Second Presidential Debate: Moderators, How To Watch, And Potential Topics

The second presidential debate of 2016 airs tomorrow, with candidates Hillary Clinton and Donald Trump taking the stage at Washington University in St. Louis at 9 p.m. Eastern Standard Time. The presidential debate moderators will be Anderson Cooper of CNN and Martha Raddatz of ABC.

In addition to airing on the major news networks, the presidential debate will also be streamed online by various social media and news sites including Facebook, Twitter, YouTube, Buzzfeed, Fox News, CNN, and Huffington Post.

The style of the second presidential debate differs slightly from that of the first debate. The second debate takes the form of a “town meeting,” in which presidential candidates Clinton and Trump field questions from participating audience members that reflect the concerns of voters nationwide. While the audience members will be asking the questions during the debate, the moderators still retain power over the topics addressed.

As explained by CNN Money, “the [presidential debate] moderators would select the questions with the goal of maximizing the number of topics covered.” This means that the second presidential debate will likely hit on a wider range of topics than the first. While 40 participants have been selected to potentially ask the presidential candidates their questions during the debate, unfortunately, there will only be “time for roughly eight audience members to ask questions.”

What would those eight presidential debate questions look like? They will likely hit on topics covered in the news after the first presidential debate, as well as issues that were conspicuously missing from the first debate.

The first presidential debate received a torrent of criticism from both sides of the aisle for the many topics it failed to include, while still managing to run overtime. The Conservative Review published an extensive list of the issues missing from the debate, including but not limited to “any mention of Obamacare, immigration policy, discussion of abortion, any discussion of social issues at all, actually, not a peep about the NSA’s habit of spying on American citizens, nothing on entitlement reform, no discussion of environmental policy…”

As mentioned above, one issue that went unremarked upon during the first debate was abortion. While Clinton’s record as a pro-choice politician is long-running and virtually uncontested, Donald Trump has made contradictory statements over the years. In March, the presidential candidate told MSNBC that he was in favor of banning abortion, as reported by RealClearPolitics.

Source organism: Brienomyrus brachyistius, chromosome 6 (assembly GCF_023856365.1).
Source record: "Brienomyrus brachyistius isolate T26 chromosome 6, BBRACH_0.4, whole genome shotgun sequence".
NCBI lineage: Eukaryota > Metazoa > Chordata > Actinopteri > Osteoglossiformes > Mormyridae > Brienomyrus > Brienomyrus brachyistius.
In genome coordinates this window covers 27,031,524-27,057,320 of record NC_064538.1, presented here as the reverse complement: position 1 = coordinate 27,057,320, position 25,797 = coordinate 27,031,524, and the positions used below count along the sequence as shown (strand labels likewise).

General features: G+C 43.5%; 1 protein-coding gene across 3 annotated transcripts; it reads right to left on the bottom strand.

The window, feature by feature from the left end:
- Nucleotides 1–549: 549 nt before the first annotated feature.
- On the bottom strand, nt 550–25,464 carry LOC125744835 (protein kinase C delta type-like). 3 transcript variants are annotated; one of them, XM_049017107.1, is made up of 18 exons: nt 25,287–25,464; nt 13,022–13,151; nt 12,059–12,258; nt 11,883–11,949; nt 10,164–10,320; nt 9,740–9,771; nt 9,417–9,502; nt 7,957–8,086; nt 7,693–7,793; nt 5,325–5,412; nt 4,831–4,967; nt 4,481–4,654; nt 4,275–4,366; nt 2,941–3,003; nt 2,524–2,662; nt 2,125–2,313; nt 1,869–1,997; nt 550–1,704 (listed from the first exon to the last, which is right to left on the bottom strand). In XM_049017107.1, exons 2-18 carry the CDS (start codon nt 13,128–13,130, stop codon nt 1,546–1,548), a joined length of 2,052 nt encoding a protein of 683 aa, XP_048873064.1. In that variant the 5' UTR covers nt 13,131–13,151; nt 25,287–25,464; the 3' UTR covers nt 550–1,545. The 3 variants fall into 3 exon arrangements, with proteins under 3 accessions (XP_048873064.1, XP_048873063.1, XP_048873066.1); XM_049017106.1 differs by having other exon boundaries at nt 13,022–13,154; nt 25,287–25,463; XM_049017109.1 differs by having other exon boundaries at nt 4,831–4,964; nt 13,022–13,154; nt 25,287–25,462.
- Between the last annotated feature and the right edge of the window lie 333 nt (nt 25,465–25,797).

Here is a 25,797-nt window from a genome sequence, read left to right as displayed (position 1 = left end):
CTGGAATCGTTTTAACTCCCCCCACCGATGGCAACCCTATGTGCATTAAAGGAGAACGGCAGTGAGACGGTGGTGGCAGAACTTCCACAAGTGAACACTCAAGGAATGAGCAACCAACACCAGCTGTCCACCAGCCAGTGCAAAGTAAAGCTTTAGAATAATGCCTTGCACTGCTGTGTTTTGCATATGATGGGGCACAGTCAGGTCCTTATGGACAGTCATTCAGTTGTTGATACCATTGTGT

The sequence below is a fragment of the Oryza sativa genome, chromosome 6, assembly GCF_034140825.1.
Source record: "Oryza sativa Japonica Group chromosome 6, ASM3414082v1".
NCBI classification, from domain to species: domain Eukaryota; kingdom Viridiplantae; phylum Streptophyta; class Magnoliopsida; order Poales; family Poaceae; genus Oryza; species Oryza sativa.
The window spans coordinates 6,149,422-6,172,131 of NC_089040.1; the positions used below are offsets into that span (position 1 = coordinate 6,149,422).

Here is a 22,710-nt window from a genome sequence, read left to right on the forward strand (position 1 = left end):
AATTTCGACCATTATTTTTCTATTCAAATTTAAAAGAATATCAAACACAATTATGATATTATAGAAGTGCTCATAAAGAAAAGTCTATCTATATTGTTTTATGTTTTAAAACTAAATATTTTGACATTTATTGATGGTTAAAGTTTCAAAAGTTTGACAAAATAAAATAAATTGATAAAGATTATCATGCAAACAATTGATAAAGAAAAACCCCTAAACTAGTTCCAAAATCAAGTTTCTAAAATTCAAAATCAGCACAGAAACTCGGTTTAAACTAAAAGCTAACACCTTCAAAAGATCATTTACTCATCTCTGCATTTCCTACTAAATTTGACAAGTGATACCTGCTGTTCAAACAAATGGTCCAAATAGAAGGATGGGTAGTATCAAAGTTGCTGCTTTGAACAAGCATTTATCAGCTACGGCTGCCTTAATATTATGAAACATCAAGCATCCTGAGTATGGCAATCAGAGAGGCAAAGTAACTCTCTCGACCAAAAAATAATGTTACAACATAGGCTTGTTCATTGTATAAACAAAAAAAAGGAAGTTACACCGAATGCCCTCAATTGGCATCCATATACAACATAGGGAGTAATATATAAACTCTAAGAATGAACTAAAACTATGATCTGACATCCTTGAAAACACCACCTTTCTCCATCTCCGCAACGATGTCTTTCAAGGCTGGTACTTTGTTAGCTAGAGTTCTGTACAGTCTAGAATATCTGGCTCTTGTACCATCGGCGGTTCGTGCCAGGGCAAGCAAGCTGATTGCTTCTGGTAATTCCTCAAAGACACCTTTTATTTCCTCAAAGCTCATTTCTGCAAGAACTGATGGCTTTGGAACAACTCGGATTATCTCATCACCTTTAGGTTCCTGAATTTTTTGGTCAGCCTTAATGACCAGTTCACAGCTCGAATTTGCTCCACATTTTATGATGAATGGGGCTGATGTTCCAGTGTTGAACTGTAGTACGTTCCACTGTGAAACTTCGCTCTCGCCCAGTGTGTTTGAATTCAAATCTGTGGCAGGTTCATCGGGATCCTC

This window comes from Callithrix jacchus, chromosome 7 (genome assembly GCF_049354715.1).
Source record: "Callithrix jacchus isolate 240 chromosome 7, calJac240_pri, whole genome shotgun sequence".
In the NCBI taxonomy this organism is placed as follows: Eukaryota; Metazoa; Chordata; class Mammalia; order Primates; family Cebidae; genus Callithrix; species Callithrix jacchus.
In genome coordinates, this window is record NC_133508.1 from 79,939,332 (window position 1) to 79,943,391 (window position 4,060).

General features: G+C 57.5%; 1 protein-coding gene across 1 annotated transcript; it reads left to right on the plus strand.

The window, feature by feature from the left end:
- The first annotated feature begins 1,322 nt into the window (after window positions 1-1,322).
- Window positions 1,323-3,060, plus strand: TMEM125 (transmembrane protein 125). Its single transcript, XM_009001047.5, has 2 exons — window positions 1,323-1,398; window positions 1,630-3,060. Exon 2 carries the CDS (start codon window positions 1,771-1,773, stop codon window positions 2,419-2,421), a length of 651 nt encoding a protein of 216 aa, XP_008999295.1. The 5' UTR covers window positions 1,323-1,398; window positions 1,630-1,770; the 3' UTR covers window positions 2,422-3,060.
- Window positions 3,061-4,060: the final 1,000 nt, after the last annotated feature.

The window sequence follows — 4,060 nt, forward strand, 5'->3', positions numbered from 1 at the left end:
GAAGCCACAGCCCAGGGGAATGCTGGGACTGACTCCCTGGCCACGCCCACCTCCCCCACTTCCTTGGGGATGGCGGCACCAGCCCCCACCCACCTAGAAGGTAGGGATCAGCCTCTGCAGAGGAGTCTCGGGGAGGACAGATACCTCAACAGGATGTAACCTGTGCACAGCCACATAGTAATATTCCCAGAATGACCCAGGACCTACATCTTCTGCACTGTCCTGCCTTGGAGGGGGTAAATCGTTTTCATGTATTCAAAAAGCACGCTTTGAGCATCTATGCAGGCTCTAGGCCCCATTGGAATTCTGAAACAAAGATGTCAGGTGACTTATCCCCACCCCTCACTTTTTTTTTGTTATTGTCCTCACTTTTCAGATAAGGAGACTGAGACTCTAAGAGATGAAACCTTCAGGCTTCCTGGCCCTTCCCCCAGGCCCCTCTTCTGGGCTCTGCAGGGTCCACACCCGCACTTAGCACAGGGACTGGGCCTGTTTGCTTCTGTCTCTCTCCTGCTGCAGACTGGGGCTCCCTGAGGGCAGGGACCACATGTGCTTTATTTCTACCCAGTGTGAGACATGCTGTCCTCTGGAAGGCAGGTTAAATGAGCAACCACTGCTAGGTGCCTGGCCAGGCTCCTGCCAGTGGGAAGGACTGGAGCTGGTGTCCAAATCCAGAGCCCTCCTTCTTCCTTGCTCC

Given that one in three women have an abortion in their lifetime, and laws restricting abortion access have been raised and passed all over the United States, this is a topic that requires a spot in the national discourse during the presidential debate.

In an article for Refinery29, Kaylie Hanson Long opined that presidential debate moderators Cooper and Raddatz have a moral obligation to bring up abortion on Sunday. She argued that the discussion of abortion during the vice presidential debate allowed to candidates to delineate the stark differences between the two campaigns.

“Tim Kaine and Mike Pence’s discussion moved the issue beyond the simple ‘pro-choice’ and ‘pro-life’ labels to a level that forced the candidates to be accountable for what they have done to expand or dismantle reproductive freedom — and, by association, whether or not they trust women to make their own decisions… Americans deserve to hear the presidential candidates have the same discussion.”

In addition to abortion, the second presidential debate will likely feature Hillary Clinton going after Trump again for his misogynistic behavior and comments. On Monday, the Associated Press reported that Trump perpetuated an environment of sexual harassment while filming his television show The Apprentice, and just yesterday the Washington Postreleased a video showing Trump making lewd claims about sexually assaulting women.

While Clinton will likely go on the offensive during the second presidential debate, Trump’s recent behavior implies that he will hit back just as hard. In a speech in Pennsylvania, Trump said that Clinton could “actually be crazy,” and it’s doubtful that he’d keep such language out of the debate if he’s willing to say it on the campaign trail. Presidential debate moderators Cooper and Raddatz will likely have their hands full trying to keep the candidates on topic and respectful of each other’s time to speak.

Trump also plans on making Bill Clinton’s history of infidelity one of the presidential debate topics. While he did not bring the former president’s history up in the first debate, he has promised on the campaign trail to make Hillary Clinton address it. In addition, he has also implied that Hillary Clinton may have also engaged in affairs.

Regardless of who you support in the upcoming presidential election, Sunday’s presidential debate will be a can’t-miss event. Millions will tune in, so organize a viewing party or grab a drink at your local bar to prepare for the second presidential debate.

[Featured Image by Pool/Getty Images]